'The Office': Green beer and megadesks

steve-carell-the-office-320.jpgAfter the high points of "The Delivery," the next episode of "The Office" was almost bound to be a comedown. So that it was isn't anything unexpected.

Which is not to say that "St. Patrick's Day" was bad. Just a good deal different.

"St. Patrick's Day" was one of the slice-o'-life episodes the show does where not a ton happens and it relies on our relationship with the characters to carry us through a half-hour. That was enough for me this time out: My loudest laugh came on a throwaway talking head from Andy, but I found myself chuckling a good amount throughout.

The letdown, such as it was, was in the fact that the show chose to tell three small stories right after the one very big one it did with "The Delivery." Jo trapping the staff at the branch on St. Patrick's Day, a classic (in terms of structure, at least, if not massive laughs) Jim-Dwight faceoff and Andy and Erin's first date were light on plot movement, but as I've noted before, I'm comfortable enough with all these people that I just kind of like spending a half-hour with them every week. The highlights:

The Fitful and Not Always Consistent Growth of Michael Scott. I had been wondering a little if Michael would mistake Jo's Southernisms -- calling him "Sugar" and whatnot -- for more than the pleasantries they are, and it happened tonight as Michael, as is his wont, up and bought a plane ticket to Tallahassee after she offhandedly said he had a place to stay if he ever found himself down there.

It eventually dawned on him, though, that Jo wasn't actually offering to open her home to him, and that she wasn't trying to hurt his feelings by acknowledging Darry's (legitimately) sound idea. His reward? A night out of green beverages with the Dunder Mifflin crew, who are so thankful he sprung them that they even pick up his tab. Well done, Michael, for A) at least recognizing, if not exactly comprehending, Jo's head games and B) not calling yourself a hero for it. This is what we like to see.

"I spent all day trying to make her like me, and I forgot to ask myself something: Do I even like her?" Michael asks, before quoting "the Irish poet" Bobby McFerrin. (And for the record, no, I don't think he just torpedoed his career. I think he sold the "we did good work" line well enough that Jo is willing to let it slide, given that he also canceled his Tallahassee trip.)

Megadesk! Now that Dwight's Evil Plan is a thing of the past, it was nice to see him and Jim get back to their lesser struggles. Of course Dwight would have colonized Jim and Pam's desks while they were on parental leave and created the Megadesk (featuring areas for command central, surveillance, gaming and business). And of course he'd try to keep it by playing mind games to make Jim feel guilty about being away from little Cecelia ("I'm a little surprised that it's working," Jim notes).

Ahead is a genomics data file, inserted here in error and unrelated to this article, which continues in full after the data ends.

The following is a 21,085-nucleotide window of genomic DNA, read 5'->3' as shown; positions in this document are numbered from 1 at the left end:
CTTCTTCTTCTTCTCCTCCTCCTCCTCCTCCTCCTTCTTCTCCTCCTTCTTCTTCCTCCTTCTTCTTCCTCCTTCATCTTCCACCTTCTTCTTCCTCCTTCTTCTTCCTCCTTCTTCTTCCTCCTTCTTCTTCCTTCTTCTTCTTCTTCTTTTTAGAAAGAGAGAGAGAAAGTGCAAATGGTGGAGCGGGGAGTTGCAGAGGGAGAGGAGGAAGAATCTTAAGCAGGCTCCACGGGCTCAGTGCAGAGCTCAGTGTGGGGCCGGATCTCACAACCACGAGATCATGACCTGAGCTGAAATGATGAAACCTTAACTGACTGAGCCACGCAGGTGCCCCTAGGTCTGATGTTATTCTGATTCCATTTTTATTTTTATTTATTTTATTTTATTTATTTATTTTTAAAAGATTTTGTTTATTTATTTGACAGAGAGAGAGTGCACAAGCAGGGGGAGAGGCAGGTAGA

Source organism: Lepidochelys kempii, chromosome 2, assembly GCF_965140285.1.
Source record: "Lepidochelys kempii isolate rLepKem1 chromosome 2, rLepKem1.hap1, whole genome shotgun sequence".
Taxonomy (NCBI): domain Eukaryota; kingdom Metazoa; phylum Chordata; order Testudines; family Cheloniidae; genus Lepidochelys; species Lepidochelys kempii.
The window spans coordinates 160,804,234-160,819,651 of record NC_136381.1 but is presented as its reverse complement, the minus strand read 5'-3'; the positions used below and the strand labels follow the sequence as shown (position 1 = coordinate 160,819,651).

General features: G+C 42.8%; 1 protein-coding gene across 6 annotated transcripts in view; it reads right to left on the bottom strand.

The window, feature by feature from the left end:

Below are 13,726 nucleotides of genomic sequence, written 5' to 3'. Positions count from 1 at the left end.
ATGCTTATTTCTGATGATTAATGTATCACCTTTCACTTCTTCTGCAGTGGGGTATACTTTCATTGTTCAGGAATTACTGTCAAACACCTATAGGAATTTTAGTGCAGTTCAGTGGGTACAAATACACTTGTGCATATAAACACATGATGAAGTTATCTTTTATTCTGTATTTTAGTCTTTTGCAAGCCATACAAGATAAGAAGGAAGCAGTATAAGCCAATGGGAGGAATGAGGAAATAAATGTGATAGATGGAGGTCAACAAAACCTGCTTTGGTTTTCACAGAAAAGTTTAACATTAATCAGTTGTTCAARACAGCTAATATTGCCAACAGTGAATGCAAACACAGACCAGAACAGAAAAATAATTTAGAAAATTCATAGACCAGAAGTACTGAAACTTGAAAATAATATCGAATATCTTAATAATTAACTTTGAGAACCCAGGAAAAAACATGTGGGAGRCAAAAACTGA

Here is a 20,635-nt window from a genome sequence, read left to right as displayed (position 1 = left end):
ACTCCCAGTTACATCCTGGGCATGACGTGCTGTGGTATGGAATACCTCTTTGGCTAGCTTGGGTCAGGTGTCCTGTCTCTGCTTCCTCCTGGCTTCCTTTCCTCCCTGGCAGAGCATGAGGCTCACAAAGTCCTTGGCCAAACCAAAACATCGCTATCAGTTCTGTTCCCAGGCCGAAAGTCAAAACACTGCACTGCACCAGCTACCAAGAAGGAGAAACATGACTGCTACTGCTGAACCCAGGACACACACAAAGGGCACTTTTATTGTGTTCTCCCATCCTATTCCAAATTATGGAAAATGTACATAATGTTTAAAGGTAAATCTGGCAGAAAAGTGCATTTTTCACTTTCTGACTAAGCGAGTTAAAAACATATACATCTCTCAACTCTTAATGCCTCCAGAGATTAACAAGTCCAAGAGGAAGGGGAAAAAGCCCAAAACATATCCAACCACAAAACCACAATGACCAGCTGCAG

The very relatable guilt Jim was feeling -- and the fact that Dwight wasn't being actively malicious -- made the bit work. And the payoff, with Jim's pyramid of desks, was pretty sweet.

Andy and Erin. Finally, we got to Andy and Erin's date, and the best line of the night, Andy explaining why it had to be perfect: "Why? Because according to 'How I Met Your Mother,' that's the date that your kids are gonna wait patiently to hear about. You better have a good story for them." Brilliant.

With these two, though, you sort of knew it wouldn't go smoothly. Erin is getting sick and gets sent home. So Andy -- in what's an undeniably sweet move -- fakes his own sickness and then goes to her house to have their date. It's all perfectly adorable ... until Erin's ambiguously affectionate foster brother pops in from the other room. Sigh. Erin's kiss on the cheek at the end of the evening seems to eliminate at least some of the questions about what the heck is going on. I hope so, anyway, because their oddball chemistry really is nice.

Other bits and pieces from "St. Patrick's Day":

  • Loved the double-edged sword of Darryl getting Jim's old office upstairs. It's a step up the ladder, sure, but it also means he can't bug out when the rest of his warehouse team does, and [shudder] he has to tuck in his shirt. Michael's cross-office wave after the warehouse guys leave was priceless.
  • Note to Andy: I get that you're down with the St. Pat's spirit, but maybe change out of the kilt before going on a date. Also? Kilts are Scottish.
  • Kevin gets indignant about having to work late: "Just because Jo has no life does not mean that the rest of us don't have lives. Oscar has a life. I think Ryan has a life..."
  • More excellent Darryl, as he's moving into his office: "Mike, I have to ask you to leave so I can learn about this tiny television."
  • Funny, but also sad: Michael recognizing a possible kindred spirit -- or at least a guy with a similarly sparse romantic history -- in Jo's overworked assistant Gabe: "I'm young, right? I will date when I'm dead" [rueful laugh]. Michael: "That's just depressing." Yes, it is.

What did you think of "St. Patrick's Day"? Were you OK with the small stories, or do you need to see more going on at this point?
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